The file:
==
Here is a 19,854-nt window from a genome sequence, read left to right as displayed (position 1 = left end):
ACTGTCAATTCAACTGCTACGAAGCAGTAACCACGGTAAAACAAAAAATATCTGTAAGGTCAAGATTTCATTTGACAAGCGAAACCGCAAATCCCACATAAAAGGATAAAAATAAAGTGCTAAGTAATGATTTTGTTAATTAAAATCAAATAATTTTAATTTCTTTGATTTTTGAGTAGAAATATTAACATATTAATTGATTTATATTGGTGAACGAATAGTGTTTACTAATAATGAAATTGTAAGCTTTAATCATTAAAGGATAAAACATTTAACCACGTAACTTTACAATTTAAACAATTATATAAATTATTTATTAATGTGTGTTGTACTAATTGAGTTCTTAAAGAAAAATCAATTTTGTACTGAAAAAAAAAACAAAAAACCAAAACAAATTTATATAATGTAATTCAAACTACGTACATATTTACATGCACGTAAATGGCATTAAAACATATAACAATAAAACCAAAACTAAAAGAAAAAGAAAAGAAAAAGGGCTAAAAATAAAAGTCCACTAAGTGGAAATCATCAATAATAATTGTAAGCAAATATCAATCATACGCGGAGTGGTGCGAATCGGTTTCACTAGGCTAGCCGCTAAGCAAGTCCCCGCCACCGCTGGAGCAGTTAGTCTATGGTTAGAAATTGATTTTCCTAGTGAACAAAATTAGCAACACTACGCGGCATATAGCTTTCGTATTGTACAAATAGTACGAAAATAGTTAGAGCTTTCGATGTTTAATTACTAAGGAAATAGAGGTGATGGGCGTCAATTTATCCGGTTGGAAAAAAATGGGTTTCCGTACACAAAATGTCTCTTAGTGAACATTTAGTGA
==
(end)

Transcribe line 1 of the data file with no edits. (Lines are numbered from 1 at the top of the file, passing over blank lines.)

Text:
Here is a 19,854-nt window from a genome sequence, read left to right as displayed (position 1 = left end):